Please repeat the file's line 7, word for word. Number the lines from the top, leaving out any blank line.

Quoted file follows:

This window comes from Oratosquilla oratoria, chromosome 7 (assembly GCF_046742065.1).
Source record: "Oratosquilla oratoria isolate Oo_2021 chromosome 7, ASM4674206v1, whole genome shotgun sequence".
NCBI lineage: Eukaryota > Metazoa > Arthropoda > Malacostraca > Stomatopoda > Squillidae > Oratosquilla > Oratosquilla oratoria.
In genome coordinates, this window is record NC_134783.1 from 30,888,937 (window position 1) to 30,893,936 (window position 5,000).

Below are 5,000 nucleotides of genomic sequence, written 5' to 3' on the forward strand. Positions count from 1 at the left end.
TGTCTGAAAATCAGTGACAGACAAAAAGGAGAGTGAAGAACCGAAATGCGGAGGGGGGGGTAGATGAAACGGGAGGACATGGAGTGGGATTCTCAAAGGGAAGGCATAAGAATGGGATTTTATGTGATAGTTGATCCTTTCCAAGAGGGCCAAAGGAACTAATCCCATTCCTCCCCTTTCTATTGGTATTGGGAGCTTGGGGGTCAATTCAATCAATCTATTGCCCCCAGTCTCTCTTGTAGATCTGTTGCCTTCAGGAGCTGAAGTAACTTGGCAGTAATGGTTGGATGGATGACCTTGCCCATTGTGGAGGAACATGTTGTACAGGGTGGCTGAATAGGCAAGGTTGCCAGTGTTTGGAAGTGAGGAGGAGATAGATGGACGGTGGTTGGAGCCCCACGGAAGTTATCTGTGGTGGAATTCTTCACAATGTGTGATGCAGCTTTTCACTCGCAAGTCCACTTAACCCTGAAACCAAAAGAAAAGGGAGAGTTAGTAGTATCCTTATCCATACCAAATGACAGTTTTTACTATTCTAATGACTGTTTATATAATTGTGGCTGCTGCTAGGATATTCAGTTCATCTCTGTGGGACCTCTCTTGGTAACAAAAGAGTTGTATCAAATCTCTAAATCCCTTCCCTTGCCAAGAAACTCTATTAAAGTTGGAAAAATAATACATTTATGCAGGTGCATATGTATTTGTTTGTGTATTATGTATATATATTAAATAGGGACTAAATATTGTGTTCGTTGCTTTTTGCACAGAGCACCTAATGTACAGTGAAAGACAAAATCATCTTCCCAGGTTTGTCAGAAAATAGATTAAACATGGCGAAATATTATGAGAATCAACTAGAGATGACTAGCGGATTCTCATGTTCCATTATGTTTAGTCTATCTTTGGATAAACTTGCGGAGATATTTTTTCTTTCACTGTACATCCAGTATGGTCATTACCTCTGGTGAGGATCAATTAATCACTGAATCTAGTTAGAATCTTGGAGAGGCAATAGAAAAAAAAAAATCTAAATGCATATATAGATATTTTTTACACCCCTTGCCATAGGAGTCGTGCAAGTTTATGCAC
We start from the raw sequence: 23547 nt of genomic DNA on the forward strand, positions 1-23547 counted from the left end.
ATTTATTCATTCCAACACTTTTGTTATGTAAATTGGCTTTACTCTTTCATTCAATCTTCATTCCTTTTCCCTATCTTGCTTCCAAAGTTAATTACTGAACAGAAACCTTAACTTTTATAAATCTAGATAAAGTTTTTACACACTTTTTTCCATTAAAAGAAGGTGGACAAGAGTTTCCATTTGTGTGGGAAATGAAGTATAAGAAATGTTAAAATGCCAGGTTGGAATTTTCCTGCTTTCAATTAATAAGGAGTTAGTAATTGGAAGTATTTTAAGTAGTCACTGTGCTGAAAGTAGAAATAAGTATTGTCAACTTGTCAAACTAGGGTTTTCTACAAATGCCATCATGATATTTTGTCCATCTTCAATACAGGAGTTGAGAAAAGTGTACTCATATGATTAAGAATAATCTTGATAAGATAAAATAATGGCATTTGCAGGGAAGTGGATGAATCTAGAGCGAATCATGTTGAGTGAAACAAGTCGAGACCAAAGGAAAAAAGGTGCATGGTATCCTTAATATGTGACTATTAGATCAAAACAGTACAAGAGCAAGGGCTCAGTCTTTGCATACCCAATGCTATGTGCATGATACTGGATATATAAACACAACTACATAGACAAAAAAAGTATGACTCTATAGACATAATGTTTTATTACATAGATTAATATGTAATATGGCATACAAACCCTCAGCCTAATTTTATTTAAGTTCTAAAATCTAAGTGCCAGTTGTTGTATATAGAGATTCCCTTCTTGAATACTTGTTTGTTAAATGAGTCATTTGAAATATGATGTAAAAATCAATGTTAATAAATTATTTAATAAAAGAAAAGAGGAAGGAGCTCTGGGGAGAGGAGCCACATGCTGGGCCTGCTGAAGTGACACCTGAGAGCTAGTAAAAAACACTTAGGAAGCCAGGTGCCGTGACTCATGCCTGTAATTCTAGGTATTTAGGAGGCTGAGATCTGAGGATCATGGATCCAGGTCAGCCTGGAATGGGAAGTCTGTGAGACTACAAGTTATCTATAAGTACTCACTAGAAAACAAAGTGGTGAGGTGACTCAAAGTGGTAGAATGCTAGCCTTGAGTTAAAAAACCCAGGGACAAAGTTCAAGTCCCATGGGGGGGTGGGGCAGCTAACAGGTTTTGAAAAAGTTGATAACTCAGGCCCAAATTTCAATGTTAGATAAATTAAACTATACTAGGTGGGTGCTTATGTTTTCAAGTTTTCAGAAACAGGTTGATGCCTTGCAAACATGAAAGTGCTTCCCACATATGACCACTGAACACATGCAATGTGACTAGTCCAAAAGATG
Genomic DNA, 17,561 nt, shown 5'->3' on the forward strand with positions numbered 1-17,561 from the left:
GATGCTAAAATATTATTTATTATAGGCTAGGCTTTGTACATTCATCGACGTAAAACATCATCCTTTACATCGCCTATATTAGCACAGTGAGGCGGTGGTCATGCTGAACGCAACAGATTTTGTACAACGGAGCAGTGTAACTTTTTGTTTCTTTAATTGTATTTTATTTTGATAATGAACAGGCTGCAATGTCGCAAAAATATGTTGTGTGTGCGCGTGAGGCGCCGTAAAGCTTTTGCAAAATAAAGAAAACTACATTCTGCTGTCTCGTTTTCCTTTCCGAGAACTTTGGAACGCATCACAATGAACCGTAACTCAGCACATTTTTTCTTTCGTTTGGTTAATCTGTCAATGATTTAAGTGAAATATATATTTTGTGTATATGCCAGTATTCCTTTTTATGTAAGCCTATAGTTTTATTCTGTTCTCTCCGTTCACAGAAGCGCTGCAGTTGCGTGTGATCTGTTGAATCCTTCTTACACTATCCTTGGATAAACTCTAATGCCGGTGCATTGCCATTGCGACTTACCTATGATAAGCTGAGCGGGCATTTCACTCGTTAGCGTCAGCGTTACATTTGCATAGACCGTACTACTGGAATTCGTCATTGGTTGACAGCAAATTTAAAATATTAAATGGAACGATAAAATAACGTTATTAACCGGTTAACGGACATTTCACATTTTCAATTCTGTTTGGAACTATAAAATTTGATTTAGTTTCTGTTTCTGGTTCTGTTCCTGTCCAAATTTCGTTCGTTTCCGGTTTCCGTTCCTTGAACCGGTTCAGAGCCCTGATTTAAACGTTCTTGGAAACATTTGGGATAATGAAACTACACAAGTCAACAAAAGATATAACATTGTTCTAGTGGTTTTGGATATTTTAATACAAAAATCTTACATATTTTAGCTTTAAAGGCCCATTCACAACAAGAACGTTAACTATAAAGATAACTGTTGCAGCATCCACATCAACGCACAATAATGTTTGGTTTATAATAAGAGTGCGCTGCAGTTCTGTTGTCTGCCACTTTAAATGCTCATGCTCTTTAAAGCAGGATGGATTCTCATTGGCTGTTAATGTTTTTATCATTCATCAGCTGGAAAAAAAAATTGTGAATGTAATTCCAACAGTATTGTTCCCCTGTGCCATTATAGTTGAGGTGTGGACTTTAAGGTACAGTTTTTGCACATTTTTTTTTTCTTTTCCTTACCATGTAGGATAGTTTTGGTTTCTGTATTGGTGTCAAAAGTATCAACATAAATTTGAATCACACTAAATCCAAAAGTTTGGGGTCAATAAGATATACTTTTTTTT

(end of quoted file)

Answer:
We start from the raw sequence: 23547 nt of genomic DNA on the forward strand, positions 1-23547 counted from the left end.